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Did One Guy Just Stop a Huge Cyberattack?

The internet, as anyone who works deep in its trenches will tell you, is not a smooth, well-oiled machine.

It’s a messy patchwork that has been assembled over decades, and is held together with the digital equivalent of Scotch tape and bubble gum. Much of it relies on open-source software that is thanklessly maintained by a small army of volunteer programmers who fix the bugs, patch the holes and ensure the whole rickety contraption, which is responsible for trillions of dollars in global G.D.P., keeps chugging along.

Last week, one of those programmers may have saved the internet from huge trouble.

His name is Andres Freund. He’s a 38-year-old software engineer who lives in San Francisco and works at Microsoft. His job involves developing a piece of open-source database software known as PostgreSQL, whose details would probably bore you to tears if I could explain them correctly, which I can’t.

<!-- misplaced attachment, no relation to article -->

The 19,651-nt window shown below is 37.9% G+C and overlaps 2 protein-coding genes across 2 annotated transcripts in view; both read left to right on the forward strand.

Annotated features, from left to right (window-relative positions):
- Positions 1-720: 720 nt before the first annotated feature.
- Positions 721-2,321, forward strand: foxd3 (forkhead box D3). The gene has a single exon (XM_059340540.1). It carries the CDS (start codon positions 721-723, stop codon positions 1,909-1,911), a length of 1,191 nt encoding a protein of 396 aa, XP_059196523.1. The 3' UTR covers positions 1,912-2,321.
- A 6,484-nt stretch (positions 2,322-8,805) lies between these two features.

Recently, while doing some routine maintenance, Mr. Freund inadvertently found a backdoor hidden in a piece of software that is part of the Linux operating system. The backdoor was a possible prelude to a major cyberattack that experts say could have caused enormous damage, if it had succeeded.

Now, in a twist fit for Hollywood, tech leaders and cybersecurity researchers are hailing Mr. Freund as a hero. Satya Nadella, the chief executive of Microsoft, praised his “curiosity and craftsmanship.” An admirer called him “the silverback gorilla of nerds.” Engineers have been circulating an old, famous-among-programmers web comic about how all modern digital infrastructure rests on a project maintained by some random guy in Nebraska. (In their telling, Mr. Freund is the random guy from Nebraska.)

In an interview this week, Mr. Freund — who is actually a soft-spoken, German-born coder who declined to have his photo taken for this story — said that becoming an internet folk hero had been disorienting.

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